on Christmas" has received increasing attention from Christians themselves,
who are always destined, it seems, to be slow to wake up to attacks on their
fundamental beliefs. It is one thing to be overly sensitive so that the
slightest hint of disdain is attacked with full force. American Jews sometimes
seem to react in this way. The increasing Muslim presence in our media aggressively
protests criticism of its record and reminds us that no such criticism is
allowed in lands Islam controls. On the other hand, it is not a virtue to
be run over roughshod. Meekness does not exactly mean never standing up
for or to anything. The effort to make sure that what one holds or does
is accurately understood and portrayed is a worthy one.
But if there is any prevailing theme at Christmas, 2005, it is the Christian
realization that its very presence in our culture is more and more restricted.
It is allowed, no matter what its own numbers, little and sometimes no public
space as if this is what "democracy" means. Today, we can find
a highly articulated version of "democracy" that does maintain
this view, one that excludes religion as the condition of its own well-being,
of its own definition of itself.
At his Angelus message on December 4, 2005, Benedict XVI remarked: "Religious
liberty is indeed very far from being effectively guaranteed everywhere:
in certain cases it is denied for religious or ideological reasons; at other
times, although it may be recognizable on paper, it is hindered in effect
by political power or, more cunningly, by the cultural predominance of agnosticism
and relativism" (LOsservatore Romano, English, December
7, 2005). It seems clear he was not just talking about Saudi Arabia or China,
though in neither of those countries is there anything even closely resembling
A "democratic" theory that presupposes the truth of relativism
and agnosticismusually today called "diversity"means
that claims, especially religious claims to truth, that are not based on
these theories are dangerous and need to be restricted. Their adherents
need to be changed, denied a place in education or politics that would allow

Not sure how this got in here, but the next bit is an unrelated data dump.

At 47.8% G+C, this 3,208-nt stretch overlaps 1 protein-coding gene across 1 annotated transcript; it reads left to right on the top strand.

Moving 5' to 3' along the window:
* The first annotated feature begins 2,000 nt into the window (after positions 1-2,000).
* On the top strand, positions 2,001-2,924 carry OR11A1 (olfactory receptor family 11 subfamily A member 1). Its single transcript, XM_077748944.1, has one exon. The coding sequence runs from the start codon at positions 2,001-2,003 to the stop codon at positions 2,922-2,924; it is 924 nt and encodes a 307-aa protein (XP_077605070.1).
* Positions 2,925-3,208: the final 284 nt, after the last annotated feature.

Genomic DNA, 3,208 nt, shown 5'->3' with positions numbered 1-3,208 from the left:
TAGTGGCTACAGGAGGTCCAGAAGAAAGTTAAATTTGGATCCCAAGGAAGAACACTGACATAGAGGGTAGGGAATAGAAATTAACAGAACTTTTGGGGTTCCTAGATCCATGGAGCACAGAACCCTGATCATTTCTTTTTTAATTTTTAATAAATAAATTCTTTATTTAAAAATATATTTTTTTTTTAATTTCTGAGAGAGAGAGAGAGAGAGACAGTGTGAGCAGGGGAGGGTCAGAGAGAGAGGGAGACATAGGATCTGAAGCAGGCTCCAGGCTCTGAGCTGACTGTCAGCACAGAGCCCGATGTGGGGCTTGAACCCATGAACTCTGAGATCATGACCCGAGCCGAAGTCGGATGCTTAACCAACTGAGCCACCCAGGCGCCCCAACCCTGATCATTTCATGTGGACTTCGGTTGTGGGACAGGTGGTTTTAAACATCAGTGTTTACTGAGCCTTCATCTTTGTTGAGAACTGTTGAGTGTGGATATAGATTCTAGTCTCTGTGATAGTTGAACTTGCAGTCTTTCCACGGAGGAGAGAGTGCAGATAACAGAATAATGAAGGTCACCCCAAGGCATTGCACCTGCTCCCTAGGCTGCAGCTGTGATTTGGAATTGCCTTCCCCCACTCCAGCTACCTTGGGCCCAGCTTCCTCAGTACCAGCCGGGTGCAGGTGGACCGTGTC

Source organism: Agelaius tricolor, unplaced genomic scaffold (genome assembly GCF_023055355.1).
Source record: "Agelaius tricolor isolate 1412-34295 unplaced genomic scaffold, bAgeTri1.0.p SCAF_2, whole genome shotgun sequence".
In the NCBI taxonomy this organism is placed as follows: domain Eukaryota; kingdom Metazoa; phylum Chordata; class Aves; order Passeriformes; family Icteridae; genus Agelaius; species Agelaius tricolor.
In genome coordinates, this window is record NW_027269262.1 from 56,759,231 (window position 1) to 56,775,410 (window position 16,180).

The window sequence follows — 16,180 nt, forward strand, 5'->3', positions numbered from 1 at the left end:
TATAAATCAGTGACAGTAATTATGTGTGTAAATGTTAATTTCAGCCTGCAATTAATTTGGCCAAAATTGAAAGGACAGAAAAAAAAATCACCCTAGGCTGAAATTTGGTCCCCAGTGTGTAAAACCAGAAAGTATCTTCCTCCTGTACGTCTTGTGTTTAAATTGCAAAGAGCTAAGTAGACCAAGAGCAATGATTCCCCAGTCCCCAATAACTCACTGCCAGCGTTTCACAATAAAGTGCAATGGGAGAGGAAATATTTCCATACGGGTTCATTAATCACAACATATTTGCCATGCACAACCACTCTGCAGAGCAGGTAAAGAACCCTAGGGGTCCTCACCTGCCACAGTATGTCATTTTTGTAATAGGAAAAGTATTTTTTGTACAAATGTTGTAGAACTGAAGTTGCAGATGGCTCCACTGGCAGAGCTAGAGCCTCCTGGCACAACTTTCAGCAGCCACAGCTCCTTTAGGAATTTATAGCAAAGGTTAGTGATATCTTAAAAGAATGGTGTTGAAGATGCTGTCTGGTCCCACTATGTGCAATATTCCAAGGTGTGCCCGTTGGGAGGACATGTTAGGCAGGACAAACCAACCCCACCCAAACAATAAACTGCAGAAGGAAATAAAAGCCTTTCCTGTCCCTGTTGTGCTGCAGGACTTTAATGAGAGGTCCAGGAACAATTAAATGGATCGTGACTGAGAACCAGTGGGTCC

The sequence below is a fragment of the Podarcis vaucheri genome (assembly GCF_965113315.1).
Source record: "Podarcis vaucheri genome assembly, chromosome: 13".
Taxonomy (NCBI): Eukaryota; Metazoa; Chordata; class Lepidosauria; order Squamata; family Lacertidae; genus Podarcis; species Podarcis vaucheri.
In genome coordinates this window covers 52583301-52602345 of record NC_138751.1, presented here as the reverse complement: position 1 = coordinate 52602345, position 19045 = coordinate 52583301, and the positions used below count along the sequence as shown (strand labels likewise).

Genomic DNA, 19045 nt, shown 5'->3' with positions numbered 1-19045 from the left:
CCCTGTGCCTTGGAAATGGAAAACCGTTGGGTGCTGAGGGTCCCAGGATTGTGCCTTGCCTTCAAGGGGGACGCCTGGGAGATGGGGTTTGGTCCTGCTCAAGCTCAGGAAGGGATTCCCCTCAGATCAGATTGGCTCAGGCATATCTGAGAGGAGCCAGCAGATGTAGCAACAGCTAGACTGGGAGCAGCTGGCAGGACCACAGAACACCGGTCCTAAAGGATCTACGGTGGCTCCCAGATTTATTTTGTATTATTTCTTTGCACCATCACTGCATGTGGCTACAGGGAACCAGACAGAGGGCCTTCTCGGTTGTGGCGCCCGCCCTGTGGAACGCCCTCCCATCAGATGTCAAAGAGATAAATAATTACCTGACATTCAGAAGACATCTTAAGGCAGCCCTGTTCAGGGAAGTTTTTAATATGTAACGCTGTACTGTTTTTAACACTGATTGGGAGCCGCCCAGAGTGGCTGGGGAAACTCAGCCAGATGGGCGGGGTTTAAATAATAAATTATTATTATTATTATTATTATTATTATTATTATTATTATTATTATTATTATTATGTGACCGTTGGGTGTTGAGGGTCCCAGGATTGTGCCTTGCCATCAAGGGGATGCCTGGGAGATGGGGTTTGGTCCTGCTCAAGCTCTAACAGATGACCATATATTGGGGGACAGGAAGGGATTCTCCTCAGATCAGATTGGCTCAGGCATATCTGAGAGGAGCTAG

them to claim positive membership in the polity on the basis rather on a
theory of human dignity. Thus, the promotion of "democracy" based
on relativism means the removal of religion. Religion is only a private,
preferably invisible, relation to God, whatever that might be. The late
medieval writer Marsilius of Padua had a theory something like this.
But what interests me is why, suddenly, is Christmas a rock of contradiction?
It is, after all, the loveliest and warmest of feasts. The annual giving
of gifts, the remembering of family and friends, the general festivity are
in fact, though not only this, civic goods. They are things that soften
the harshness we often find in the public order.
However, it seems to me that the current opposition to Christmas is a deliberate
rejection of this very sentiment. What Christmas implies causes many finally
to realize that it is not just a spontaneous or harmless gushing of something
within the human spirit. This Christmas spirit, and its mysterious and delightful
effect on its adherents, has a specific origin and a specific content that
is not "replaceable" by any other non-theological understanding
of what it is. When we wish someone "merry Christmas," we cannot
avoid reminding ourselves and those we greet, that the very possibility
of such a wish is itself a grace. We imply things that are given to us which
we must freely accept or reject, but in so doing we live by a different
A student of mine recently wrote an e-mail to me in which he told me that
he was going to celebrate Christmas but not its "materialism."
I humorously, but seriously, told him that Christmas is, in fact, the very
feast of "materialism," that is what it is about. It is about
the goodness of material things, perhaps especially the goodness of human
babies. The Incarnation and the Nativity are precisely those dogmas that
once and for all refute the ever-recurring Manichean tendency to look upon
matter as evil.
The "materialism" that we often associate with Christmasthe
stores, the tinsel, the glitter, the hassleis after all the other
side of what it means to be in a body and in time. We Christians do not
in the least object to giving gifts, to decorations, to understanding what